It is our collective moral and ethical duty to regulate and control the trajectory of advanced intelligent systems.
By Johan Steyn, 12 April 2022
Cognitive computing — or “machines that can see, learn and think” — is revolutionising medical care across the world.
Increased processing speed, cloud computing and the advent of the smart technology era are democratising medical care. Computer imaging capabilities, nanomedicine and brain-computer interface technology have the potential to usher in what some call a transhuman world.
The very definition of what it means to be human is changing. Increased prosperity, longevity and artificially created body and brain parts are no longer the exclusive domain of science fiction. Human and cyborg consciousness will combine in a new age for homo sapiens.
It is our collective moral and ethical duty to regulate and control the trajectory of advanced intelligent systems. We need to ensure that the “have-nots” are not left behind. The developing world, plagued by disease and poverty, is the casualty of the so-called digital divide.
The fastest-growing population in the world, with the youngest demography globally, Africa and its people face the ghastly risk of being left behind in the race for technological superiority. The global medical community must co-operate and ensure that the beautiful continent shares in the vast benefits brought on by new technologies: financial prosperity and adequate medical care.
Researchers have identified several issues with the use of AI tools in real-world hospitals. In other words, an algorithm that has been validated on a subset of patients may not perform as well on a different subset. Many are advocating for clinical AI to be trained and validated on a diverse set of patient data from patients of various genders, ages and ethnic backgrounds.
The data used to develop and test the majority of clinical AI is potentially widening the disparity between rich and poor. Given the significance of Chinese and American machine-learning technology and research in the sector, the skewed patient data is unsurprising. Researchers from these countries have authored more than 40% of clinical AI articles, as they naturally gravitate towards patient data that is nearest to them and easiest to gather.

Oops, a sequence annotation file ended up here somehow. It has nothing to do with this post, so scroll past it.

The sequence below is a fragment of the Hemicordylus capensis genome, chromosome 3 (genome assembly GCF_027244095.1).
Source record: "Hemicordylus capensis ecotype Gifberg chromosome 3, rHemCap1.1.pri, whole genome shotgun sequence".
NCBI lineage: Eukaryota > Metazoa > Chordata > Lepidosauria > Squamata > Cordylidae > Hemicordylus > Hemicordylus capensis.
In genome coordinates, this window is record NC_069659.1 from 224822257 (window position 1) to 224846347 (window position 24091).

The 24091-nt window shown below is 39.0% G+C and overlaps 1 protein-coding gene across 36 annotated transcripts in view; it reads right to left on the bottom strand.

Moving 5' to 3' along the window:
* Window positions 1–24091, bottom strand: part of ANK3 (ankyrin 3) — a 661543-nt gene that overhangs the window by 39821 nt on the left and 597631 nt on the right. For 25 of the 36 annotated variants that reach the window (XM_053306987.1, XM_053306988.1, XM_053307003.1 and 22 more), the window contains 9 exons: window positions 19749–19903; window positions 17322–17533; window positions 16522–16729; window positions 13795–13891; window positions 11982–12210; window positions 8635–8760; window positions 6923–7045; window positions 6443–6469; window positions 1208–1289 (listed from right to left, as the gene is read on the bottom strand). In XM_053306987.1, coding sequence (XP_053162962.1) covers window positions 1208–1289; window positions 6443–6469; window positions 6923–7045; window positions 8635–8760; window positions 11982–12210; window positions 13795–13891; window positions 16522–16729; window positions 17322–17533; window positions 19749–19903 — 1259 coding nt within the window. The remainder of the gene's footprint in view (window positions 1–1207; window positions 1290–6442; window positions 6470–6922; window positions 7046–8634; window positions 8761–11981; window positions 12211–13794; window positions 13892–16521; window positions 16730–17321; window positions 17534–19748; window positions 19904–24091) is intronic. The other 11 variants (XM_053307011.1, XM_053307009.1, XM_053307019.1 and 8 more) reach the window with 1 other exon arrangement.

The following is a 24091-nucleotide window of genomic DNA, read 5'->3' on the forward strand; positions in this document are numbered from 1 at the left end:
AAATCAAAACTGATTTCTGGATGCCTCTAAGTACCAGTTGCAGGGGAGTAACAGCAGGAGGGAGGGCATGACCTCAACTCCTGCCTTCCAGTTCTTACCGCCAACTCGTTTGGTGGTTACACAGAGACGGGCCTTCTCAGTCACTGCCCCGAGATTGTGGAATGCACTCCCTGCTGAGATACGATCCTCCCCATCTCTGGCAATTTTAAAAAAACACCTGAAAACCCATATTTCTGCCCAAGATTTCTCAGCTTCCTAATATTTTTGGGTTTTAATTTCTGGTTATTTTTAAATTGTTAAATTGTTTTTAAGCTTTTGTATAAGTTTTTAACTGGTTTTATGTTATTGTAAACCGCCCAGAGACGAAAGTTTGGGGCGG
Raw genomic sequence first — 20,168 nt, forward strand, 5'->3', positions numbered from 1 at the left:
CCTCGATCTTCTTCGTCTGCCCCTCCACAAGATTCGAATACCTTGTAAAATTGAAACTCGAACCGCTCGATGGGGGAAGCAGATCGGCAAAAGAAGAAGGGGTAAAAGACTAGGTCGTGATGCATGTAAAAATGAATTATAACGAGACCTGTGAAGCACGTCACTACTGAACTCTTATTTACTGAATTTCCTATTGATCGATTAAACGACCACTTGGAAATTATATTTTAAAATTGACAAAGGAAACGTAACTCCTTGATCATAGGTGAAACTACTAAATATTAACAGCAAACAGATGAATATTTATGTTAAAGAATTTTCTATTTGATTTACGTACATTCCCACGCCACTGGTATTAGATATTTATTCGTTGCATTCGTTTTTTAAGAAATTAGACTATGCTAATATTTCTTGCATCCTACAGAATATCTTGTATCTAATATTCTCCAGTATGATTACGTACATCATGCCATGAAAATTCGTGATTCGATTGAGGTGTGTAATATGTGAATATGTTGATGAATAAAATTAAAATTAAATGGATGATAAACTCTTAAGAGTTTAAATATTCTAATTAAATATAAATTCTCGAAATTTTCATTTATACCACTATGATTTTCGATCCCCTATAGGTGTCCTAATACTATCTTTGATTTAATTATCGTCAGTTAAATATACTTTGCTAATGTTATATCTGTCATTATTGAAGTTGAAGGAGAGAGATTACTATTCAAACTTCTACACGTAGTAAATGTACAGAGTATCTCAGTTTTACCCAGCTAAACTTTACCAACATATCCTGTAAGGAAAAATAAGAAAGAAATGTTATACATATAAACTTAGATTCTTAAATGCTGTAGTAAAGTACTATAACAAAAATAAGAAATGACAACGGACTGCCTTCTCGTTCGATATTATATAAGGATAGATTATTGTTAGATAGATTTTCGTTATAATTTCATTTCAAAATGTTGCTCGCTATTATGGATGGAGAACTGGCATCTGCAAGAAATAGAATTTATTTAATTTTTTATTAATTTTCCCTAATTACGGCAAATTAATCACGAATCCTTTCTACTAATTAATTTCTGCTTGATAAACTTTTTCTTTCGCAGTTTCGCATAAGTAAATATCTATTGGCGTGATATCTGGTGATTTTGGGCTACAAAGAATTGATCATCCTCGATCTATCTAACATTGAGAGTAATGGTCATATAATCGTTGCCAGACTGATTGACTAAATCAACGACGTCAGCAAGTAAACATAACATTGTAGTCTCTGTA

The potential for AI to improve healthcare in low- and middle-income nations has received much attention, and it could prove to be effective in supporting Africa in conquering disease preventive and treatment issues.
A report titled “Reimagining global health through artificial intelligence: the roadmap to AI maturity” by the Novartis Foundation and Microsoft, states that investment in data and AI will be a critical tool for improving health systems in Africa during and after the Covid-19 pandemic.
The continent’s most critical challenge is a lack of medical personnel. Sub-Saharan Africa accounts for only 3% of the world’s health workers, the region accounts for 25% of the global illness burden and only 12% of the world's population, according to the UN Development Programme. The situation would deteriorate further as a result of a projected global shortage of health staff, which is expected to reach 18-million by 2030.
Since 1972, when the first medical AI system, MYCIN, was constructed, more advanced systems have been developed. Medical professionals can now use AI technology to assist in disease identification and treatment, as well as forecast disease progression and aid in clinical decision-making.
Without a doubt, AI has the potential to be a transformative tool in healthcare in Africa. In the smart technology era, no-one should be left behind.
• Steyn is chair of the special interest group on artificial intelligence and robotics with the Institute of Information Technology Professionals of SA.